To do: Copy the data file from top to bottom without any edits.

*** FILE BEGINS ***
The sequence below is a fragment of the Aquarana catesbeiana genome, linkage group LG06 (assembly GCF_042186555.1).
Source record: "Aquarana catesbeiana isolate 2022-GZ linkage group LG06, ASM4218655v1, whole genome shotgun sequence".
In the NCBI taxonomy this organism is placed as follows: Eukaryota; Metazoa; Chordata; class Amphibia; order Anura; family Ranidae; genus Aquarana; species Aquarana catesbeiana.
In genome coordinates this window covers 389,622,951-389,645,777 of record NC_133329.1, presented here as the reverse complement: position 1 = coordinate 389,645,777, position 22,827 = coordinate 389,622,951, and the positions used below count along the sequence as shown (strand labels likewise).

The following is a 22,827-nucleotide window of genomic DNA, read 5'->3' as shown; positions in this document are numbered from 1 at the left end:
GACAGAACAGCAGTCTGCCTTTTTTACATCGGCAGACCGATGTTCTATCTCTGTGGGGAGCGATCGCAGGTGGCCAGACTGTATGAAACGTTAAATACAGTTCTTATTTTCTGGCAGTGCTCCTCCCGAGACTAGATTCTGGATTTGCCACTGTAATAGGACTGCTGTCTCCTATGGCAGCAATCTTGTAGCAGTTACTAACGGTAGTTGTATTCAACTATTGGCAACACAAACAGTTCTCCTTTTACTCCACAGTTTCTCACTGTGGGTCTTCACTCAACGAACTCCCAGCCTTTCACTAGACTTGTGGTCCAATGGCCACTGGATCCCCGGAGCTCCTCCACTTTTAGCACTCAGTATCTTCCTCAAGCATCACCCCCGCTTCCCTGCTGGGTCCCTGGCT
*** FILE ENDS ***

The sequence below is a fragment of the Aquarana catesbeiana genome, linkage group LG06 (assembly GCF_042186555.1).
Source record: "Aquarana catesbeiana isolate 2022-GZ linkage group LG06, ASM4218655v1, whole genome shotgun sequence".
In the NCBI taxonomy this organism is placed as follows: Eukaryota; Metazoa; Chordata; class Amphibia; order Anura; family Ranidae; genus Aquarana; species Aquarana catesbeiana.
In genome coordinates this window covers 389,622,951-389,645,777 of record NC_133329.1, presented here as the reverse complement: position 1 = coordinate 389,645,777, position 22,827 = coordinate 389,622,951, and the positions used below count along the sequence as shown (strand labels likewise).

The following is a 22,827-nucleotide window of genomic DNA, read 5'->3' as shown; positions in this document are numbered from 1 at the left end:
GACAGAACAGCAGTCTGCCTTTTTTACATCGGCAGACCGATGTTCTATCTCTGTGGGGAGCGATCGCAGGTGGCCAGACTGTATGAAACGTTAAATACAGTTCTTATTTTCTGGCAGTGCTCCTCCCGAGACTAGATTCTGGATTTGCCACTGTAATAGGACTGCTGTCTCCTATGGCAGCAATCTTGTAGCAGTTACTAACGGTAGTTGTATTCAACTATTGGCAACACAAACAGTTCTCCTTTTACTCCACAGTTTCTCACTGTGGGTCTTCACTCAACGAACTCCCAGCCTTTCACTAGACTTGTGGTCCAATGGCCACTGGATCCCCGGAGCTCCTCCACTTTTAGCACTCAGTATCTTCCTCAAGCATCACCCCCGCTTCCCTGCTGGGTCCCTGGCT